Emergency domestic violence shelters for abused, battered women and their children are becoming a necessity in different countries.
Help is available now for Muslim women living in Winnipeg, thanks to a Muslim group for opening a new shelter in Manitoba to offer support for women fleeing abuse.
The new shelter was created by Sakeenah Homes, a national charity based in Mississauga, Ontario.
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“Whenever you see something new — you always have a few apprehensions — but also hope,” Shahina Siddiqui, executive director of Islamic Social Services Association Inc. (ISSA), told CBC.
Sakeenah Homes, founded in 2018, already operates transitional housing and supports Muslim women and their children in Brampton, London, Montreal, Ottawa, Toronto and now Winnipeg.
The shelter with 13 beds and one crib has not received government funding, according to Zena Chaudhry, founder and CEO of Sakeenah Homes.
The shelter is “designed to feel like you’re sitting at home,” she said, “because we know women and children coming from these traumatic backgrounds need that space to heal before they can do anything else.”
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Working in community for years, ISSA helped connect Sakeenah Homes with Muslim women who didn’t feel welcome in mainstream shelters, citing dietary, religious and social issues.
“I know some shelters did try to accommodate the diet and all that, but if you have one fridge and you’re keeping pork next to the halal meat — it’s just creating issues,” said Siddiqui.
“Women were resisting to go to a shelter, and those who did would call and say ‘Please get me out of here.'”
Siddiqui added that lack of sensitivities in mainstream shelters often has dire consequences.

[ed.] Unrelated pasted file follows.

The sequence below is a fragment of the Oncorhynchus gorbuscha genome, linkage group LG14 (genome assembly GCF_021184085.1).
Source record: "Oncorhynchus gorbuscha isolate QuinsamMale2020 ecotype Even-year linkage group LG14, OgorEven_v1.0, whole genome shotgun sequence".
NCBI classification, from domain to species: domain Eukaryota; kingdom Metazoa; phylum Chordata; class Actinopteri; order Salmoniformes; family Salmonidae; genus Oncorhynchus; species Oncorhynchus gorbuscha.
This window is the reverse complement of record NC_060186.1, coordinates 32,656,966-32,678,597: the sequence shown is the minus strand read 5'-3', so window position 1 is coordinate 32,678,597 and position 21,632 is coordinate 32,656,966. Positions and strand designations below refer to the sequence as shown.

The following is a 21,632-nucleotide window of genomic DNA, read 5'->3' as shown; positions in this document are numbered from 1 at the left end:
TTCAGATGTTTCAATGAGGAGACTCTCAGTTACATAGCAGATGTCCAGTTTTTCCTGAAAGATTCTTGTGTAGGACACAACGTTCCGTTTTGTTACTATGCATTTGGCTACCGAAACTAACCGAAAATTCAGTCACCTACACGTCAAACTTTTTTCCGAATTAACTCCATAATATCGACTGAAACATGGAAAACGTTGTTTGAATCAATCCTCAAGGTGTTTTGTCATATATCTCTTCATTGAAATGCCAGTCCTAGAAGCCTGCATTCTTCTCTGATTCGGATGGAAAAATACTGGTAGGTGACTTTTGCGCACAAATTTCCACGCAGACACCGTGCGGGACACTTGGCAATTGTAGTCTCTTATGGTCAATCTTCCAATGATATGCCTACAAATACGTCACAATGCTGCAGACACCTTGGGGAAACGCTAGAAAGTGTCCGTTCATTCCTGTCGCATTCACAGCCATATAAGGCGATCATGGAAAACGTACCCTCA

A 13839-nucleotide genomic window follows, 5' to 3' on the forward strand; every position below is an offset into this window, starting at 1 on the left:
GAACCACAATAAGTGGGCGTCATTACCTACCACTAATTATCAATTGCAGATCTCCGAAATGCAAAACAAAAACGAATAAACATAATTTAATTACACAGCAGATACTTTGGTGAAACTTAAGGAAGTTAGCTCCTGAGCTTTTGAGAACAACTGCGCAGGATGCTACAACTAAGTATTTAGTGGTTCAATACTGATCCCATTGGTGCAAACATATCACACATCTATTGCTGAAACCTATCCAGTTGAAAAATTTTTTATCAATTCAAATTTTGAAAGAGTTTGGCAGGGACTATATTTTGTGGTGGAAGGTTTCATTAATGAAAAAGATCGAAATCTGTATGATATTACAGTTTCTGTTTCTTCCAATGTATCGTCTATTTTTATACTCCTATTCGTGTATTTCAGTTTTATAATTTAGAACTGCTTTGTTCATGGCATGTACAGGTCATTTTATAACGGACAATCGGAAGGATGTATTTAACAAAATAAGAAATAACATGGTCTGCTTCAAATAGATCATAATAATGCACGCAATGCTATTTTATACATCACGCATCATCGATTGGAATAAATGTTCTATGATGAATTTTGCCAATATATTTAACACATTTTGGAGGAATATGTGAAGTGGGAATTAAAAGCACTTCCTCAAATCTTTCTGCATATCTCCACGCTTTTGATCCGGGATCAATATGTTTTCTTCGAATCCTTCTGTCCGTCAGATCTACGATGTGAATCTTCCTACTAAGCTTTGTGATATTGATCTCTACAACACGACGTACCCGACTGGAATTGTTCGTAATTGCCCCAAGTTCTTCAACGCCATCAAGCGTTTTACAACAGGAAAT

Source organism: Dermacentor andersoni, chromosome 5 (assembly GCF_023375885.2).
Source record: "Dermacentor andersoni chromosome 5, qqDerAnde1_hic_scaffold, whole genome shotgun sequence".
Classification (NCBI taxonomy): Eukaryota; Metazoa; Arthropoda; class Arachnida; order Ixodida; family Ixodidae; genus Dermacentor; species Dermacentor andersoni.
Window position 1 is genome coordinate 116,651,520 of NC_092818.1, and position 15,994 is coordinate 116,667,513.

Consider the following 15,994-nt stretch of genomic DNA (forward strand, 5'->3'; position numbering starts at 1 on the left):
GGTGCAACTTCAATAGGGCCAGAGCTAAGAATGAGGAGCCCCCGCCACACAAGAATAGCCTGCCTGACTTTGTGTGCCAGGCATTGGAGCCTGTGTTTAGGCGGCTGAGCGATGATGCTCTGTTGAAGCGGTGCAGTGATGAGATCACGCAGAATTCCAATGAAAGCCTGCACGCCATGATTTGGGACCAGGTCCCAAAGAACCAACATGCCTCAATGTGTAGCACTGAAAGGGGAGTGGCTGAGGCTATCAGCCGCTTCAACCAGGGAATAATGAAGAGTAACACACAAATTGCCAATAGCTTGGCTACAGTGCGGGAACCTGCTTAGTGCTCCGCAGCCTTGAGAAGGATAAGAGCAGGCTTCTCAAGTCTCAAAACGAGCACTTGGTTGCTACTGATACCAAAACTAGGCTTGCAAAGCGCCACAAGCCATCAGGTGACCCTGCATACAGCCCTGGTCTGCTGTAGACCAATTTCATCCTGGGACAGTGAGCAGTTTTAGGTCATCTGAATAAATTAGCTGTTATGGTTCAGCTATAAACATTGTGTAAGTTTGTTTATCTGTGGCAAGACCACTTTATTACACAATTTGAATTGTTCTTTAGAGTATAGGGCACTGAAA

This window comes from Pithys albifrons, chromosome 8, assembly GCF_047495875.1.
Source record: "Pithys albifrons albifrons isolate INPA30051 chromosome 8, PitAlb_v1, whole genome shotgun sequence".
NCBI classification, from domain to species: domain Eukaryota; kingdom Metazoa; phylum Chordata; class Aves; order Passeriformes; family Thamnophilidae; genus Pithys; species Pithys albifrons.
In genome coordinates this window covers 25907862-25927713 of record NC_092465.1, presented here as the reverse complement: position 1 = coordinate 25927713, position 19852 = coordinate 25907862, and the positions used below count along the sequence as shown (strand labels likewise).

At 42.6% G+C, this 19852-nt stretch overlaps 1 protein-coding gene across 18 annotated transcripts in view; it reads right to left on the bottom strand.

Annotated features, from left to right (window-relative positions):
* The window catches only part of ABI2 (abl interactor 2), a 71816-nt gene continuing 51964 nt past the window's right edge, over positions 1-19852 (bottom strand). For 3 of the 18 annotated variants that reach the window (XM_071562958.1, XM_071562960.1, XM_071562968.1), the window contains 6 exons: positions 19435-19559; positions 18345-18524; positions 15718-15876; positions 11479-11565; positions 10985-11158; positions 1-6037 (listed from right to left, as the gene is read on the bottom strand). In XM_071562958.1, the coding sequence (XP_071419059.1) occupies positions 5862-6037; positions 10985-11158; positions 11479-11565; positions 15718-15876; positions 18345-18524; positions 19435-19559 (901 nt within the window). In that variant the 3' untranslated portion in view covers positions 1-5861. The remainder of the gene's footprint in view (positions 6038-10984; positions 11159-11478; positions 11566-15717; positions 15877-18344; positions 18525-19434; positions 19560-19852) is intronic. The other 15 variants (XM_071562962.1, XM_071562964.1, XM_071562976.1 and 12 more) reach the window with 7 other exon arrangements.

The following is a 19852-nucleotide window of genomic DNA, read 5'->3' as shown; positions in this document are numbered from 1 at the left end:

“This was the hardest thing for me to swallow, is that [Muslim women] would choose to stay in an abusive relationship rather than go to a shelter where they felt that they were not safe, that they were not being accommodated or it could impact their children negatively.”
The staff at Sakeenah Homes are happy to be able to provide their services in Winnipeg, hoping to eliminate need for shelters.
“Muslims can be rest assured that if they’re looking for a space that understands their cultural and religious sensitivities — we’re there,” she said.
“That’s not to say that we only accept Muslims as residents — we’re open to everybody and anybody that needs a space.”
There are also many other Muslim groups offering support for women fleeing abuse.
Nisa Homes, another Mississauga-based group, also offers transitional homes for Muslim, immigrant and refugee women and children who are seeking shelter after fleeing domestic violence.
Nisa Homes was started by the National Zakat Foundation, a non-profit organization that collects donations from Muslims and gives to other Muslims in need.
The group operates four shelters across Canada; in Mississauga, Ont., Surrey, B.C., Windsor, Ont., and Calgary. The homes shelter anywhere between eight to 12 women at a time.
Muslim scholars confirm that any form of domestic violence contradicts Islamic teachings.